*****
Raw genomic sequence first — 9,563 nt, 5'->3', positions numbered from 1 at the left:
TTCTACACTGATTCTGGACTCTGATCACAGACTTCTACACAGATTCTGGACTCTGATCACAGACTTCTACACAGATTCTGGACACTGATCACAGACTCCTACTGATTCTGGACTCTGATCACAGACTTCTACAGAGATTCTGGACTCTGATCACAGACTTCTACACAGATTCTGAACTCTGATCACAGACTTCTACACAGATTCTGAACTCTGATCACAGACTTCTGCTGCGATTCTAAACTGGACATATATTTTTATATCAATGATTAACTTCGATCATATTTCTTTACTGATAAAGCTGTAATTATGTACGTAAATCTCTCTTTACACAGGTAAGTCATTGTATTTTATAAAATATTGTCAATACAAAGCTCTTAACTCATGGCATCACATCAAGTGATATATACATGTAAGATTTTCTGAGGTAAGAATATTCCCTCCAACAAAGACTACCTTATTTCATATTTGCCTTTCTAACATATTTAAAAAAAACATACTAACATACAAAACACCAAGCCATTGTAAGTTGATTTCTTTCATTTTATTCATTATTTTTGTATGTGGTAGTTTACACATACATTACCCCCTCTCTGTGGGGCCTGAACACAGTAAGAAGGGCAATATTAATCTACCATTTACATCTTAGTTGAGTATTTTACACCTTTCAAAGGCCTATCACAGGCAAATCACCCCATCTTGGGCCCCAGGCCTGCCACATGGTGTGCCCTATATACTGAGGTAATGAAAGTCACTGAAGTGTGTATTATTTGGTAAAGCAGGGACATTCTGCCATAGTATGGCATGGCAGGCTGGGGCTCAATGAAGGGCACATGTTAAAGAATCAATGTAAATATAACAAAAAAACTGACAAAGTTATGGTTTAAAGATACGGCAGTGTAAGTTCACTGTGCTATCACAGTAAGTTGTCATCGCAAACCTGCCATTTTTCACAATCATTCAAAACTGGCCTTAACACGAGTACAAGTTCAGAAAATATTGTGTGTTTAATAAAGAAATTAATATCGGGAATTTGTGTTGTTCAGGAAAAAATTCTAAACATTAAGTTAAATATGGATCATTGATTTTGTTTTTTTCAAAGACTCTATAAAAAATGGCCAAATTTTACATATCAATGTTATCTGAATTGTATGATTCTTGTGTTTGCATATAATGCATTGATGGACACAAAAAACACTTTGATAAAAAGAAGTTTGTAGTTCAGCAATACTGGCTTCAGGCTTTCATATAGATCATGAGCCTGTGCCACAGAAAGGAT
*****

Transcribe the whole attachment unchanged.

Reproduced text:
Raw genomic sequence first — 9,563 nt, 5'->3', positions numbered from 1 at the left:
TTCTACACTGATTCTGGACTCTGATCACAGACTTCTACACAGATTCTGGACTCTGATCACAGACTTCTACACAGATTCTGGACACTGATCACAGACTCCTACTGATTCTGGACTCTGATCACAGACTTCTACAGAGATTCTGGACTCTGATCACAGACTTCTACACAGATTCTGAACTCTGATCACAGACTTCTACACAGATTCTGAACTCTGATCACAGACTTCTGCTGCGATTCTAAACTGGACATATATTTTTATATCAATGATTAACTTCGATCATATTTCTTTACTGATAAAGCTGTAATTATGTACGTAAATCTCTCTTTACACAGGTAAGTCATTGTATTTTATAAAATATTGTCAATACAAAGCTCTTAACTCATGGCATCACATCAAGTGATATATACATGTAAGATTTTCTGAGGTAAGAATATTCCCTCCAACAAAGACTACCTTATTTCATATTTGCCTTTCTAACATATTTAAAAAAAACATACTAACATACAAAACACCAAGCCATTGTAAGTTGATTTCTTTCATTTTATTCATTATTTTTGTATGTGGTAGTTTACACATACATTACCCCCTCTCTGTGGGGCCTGAACACAGTAAGAAGGGCAATATTAATCTACCATTTACATCTTAGTTGAGTATTTTACACCTTTCAAAGGCCTATCACAGGCAAATCACCCCATCTTGGGCCCCAGGCCTGCCACATGGTGTGCCCTATATACTGAGGTAATGAAAGTCACTGAAGTGTGTATTATTTGGTAAAGCAGGGACATTCTGCCATAGTATGGCATGGCAGGCTGGGGCTCAATGAAGGGCACATGTTAAAGAATCAATGTAAATATAACAAAAAAACTGACAAAGTTATGGTTTAAAGATACGGCAGTGTAAGTTCACTGTGCTATCACAGTAAGTTGTCATCGCAAACCTGCCATTTTTCACAATCATTCAAAACTGGCCTTAACACGAGTACAAGTTCAGAAAATATTGTGTGTTTAATAAAGAAATTAATATCGGGAATTTGTGTTGTTCAGGAAAAAATTCTAAACATTAAGTTAAATATGGATCATTGATTTTGTTTTTTTCAAAGACTCTATAAAAAATGGCCAAATTTTACATATCAATGTTATCTGAATTGTATGATTCTTGTGTTTGCATATAATGCATTGATGGACACAAAAAACACTTTGATAAAAAGAAGTTTGTAGTTCAGCAATACTGGCTTCAGGCTTTCATATAGATCATGAGCCTGTGCCACAGAAAGGAT